Rock Island Auction Company

Lot 3076: Rare Confederate Fayetteville Armory Percussion Rifle

Auction Date: December 2, 2011

Estimated Price: $15,000 - $25,000

Rare Confederate Fayetteville Armory Percussion Rifle

Manufacturer: Fayetteville Armory Pistols And Rifles
Model: I Through Iv-Rifle
Type: Musket
Gauge: 58 percussion
Barrel: 33 inch round
Finish: bright
Grip:
Stock: walnut
Item Views: 983
Serial Number:
Catalog Page: 156
Class: Antique
Description:

This is an extremely rare example of a Confederate Model 1855 Pattern rifle that was manufactured at the former Armory at Fayetteville, North Carolina. The Fayetteville Rifles were manufactured using parts and machinery captured from the U.S. Arsenal at Harpers Ferry. This is the standard late production 'Type IV' Rifle that had a total production of only about 5,000. The Type IV Rifles feature a low profile lock plate, brass buttplate, trigger guard, barrel bands and forearm cap. The rifle is fitted with a three-leaf Model 1855 pattern rear sight and a correct straight-shank iron ramrod with tulip head. These rifles lack the brass patch box and sword bayonet lug found on earlier Fayetteville Rifles. The lock plate is dated "1864" behind the hammer and marked with an eagle over "C.S.A." followed by "FAYETTEVILLE" ahead of the hammer. The top of the barrel is dated "1864" at the breech, (partially obscured by pitting), and the left side of the barrel is stamped with "V/P/ Eagle head" proof and inspection marks. The buttplate tang is stamped "CSA" ahead on the top screw. The right side of the front and left side of the rear barrel bands have the standard "U" marking. Mounted with an oil finished walnut full stock, with a clear boxed inspection cartouche on the left flat. The Fayetteville Rifle was a high quality weapon that represented an improvement upon the Model 1855 Harpers Ferry Rifle on which it was based.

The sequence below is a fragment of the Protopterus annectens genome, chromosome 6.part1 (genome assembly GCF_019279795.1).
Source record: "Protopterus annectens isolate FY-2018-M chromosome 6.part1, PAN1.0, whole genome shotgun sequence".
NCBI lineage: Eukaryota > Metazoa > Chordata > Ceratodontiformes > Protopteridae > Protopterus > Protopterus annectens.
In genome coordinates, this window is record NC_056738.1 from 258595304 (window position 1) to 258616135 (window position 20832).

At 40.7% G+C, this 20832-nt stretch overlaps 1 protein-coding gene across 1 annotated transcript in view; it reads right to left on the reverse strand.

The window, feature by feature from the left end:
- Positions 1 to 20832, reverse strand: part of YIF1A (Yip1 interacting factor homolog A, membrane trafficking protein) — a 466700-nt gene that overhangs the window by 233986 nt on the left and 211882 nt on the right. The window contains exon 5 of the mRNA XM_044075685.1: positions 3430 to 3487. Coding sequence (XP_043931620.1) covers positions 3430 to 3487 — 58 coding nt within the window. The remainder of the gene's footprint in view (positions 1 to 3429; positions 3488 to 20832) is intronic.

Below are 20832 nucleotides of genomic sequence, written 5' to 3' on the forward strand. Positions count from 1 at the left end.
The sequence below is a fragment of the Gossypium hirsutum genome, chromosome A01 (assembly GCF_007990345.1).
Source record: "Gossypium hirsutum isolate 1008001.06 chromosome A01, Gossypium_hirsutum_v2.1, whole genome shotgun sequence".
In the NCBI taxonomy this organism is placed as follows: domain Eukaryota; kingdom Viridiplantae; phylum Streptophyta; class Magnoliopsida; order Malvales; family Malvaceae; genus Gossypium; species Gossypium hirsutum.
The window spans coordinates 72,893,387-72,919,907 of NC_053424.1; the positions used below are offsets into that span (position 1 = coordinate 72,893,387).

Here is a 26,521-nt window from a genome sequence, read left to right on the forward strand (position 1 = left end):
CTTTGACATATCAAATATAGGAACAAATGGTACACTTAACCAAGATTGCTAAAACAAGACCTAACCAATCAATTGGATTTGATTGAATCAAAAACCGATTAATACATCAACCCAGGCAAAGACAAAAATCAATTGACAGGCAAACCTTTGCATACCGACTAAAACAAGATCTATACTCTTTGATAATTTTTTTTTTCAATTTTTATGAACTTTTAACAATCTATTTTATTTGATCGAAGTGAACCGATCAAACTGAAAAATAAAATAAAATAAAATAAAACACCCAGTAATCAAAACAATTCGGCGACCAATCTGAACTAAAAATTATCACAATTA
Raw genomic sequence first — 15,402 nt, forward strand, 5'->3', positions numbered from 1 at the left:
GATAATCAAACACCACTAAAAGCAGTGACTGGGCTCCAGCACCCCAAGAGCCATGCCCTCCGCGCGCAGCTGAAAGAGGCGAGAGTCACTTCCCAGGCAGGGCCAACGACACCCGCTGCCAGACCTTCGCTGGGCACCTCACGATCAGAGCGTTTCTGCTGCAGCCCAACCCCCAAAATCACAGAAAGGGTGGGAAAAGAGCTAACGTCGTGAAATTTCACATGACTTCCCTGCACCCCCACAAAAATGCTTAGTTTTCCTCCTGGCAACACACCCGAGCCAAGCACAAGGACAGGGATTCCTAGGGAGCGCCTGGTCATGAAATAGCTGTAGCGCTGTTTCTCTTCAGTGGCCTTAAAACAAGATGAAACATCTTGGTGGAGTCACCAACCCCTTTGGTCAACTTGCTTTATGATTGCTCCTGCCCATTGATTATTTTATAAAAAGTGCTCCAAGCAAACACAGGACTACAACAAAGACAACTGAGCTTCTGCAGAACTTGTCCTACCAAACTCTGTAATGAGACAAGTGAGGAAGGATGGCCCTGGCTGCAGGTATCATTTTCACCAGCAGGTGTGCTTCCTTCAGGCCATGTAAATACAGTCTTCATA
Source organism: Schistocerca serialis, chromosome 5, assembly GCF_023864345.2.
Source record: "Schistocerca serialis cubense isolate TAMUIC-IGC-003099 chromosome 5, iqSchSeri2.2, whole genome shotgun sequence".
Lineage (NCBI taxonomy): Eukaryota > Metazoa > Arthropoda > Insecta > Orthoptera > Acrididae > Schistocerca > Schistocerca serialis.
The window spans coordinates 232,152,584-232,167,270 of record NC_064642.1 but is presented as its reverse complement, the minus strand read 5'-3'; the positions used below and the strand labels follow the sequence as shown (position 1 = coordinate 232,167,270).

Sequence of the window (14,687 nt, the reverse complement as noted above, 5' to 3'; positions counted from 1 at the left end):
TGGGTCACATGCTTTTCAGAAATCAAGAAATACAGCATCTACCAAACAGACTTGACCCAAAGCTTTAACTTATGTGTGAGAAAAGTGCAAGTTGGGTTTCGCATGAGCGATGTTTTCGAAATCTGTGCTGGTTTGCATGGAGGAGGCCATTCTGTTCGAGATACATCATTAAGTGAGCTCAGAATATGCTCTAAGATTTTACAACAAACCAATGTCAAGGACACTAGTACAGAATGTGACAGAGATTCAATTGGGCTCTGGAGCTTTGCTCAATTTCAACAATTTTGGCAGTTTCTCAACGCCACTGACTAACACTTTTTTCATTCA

Rating Definition:

Very good. The barrel has a brown and gray patina with heavy flash pitting on the breech end and bolster. The lock and hammer have a smooth mottled gray patina with some minor pitting, and showing minor sights of some light cleaning. The brass components have a dark aged patina. The stock is fine overall with some scattered minor dents and scratches, and crisp edges on the flats. Unless noted above, the markings are clear. The lock is tight and functions well. A solid example of one of the best made Confederate arms that probably saw its share of action in the field.



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